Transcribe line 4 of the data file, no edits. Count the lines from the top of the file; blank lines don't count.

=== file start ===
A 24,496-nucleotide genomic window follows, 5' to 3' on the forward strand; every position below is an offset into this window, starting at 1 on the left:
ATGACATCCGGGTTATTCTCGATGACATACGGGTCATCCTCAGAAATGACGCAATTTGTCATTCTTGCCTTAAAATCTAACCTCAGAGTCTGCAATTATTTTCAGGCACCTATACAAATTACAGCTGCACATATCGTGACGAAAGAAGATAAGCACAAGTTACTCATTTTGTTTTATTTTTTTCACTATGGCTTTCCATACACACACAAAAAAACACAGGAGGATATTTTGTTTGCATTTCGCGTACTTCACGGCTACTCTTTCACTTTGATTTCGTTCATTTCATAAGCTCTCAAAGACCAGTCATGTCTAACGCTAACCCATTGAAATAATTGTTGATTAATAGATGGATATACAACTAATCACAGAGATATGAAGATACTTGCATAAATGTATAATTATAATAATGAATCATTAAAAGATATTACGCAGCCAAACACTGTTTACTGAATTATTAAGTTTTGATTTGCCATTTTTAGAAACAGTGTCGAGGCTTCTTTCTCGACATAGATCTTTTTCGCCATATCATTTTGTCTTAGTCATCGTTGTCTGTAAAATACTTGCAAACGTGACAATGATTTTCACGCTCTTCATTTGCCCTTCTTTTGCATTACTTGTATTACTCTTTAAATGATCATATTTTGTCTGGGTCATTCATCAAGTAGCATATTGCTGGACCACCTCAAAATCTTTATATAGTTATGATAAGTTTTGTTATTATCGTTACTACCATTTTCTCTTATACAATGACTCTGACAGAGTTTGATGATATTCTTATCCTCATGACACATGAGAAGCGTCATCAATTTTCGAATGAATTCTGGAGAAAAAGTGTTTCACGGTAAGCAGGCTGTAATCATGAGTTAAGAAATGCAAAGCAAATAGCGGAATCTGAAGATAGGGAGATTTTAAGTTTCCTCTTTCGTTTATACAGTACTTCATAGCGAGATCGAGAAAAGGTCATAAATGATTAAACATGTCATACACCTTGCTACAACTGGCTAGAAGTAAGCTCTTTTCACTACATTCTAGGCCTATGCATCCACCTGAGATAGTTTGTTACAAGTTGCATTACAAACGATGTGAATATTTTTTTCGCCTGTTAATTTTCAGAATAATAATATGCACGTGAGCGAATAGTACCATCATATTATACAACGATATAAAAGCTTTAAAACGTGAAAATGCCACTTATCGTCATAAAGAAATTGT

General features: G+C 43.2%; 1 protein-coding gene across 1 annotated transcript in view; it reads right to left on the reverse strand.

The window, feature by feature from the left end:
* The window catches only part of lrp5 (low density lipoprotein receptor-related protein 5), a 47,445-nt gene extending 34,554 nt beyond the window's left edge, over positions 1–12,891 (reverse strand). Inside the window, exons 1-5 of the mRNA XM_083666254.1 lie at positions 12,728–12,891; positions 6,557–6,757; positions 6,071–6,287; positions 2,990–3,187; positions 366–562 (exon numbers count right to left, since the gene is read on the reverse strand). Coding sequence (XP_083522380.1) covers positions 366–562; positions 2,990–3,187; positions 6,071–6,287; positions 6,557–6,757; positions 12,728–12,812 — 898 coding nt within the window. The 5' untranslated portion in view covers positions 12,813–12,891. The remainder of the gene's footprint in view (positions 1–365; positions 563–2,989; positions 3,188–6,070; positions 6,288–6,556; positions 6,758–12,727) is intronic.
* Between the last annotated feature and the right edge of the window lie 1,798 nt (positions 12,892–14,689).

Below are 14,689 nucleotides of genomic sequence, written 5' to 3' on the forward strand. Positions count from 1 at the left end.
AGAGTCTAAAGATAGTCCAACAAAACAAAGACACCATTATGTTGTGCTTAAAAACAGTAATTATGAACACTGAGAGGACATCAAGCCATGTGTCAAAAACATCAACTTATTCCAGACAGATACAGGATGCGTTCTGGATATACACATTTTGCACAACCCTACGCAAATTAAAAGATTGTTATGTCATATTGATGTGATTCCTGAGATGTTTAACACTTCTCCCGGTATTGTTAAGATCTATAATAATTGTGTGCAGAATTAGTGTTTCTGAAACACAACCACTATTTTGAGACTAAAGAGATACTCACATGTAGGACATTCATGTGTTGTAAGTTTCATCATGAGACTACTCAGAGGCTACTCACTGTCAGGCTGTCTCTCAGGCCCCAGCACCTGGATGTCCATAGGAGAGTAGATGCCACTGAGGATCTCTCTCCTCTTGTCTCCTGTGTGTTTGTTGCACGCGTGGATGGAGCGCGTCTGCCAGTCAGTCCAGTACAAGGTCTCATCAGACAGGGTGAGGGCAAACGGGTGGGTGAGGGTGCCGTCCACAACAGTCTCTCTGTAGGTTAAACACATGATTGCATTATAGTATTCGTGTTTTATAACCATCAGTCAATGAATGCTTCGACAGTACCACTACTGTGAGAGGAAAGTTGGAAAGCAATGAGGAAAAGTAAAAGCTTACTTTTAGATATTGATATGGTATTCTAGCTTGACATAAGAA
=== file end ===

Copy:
The window, feature by feature from the left end: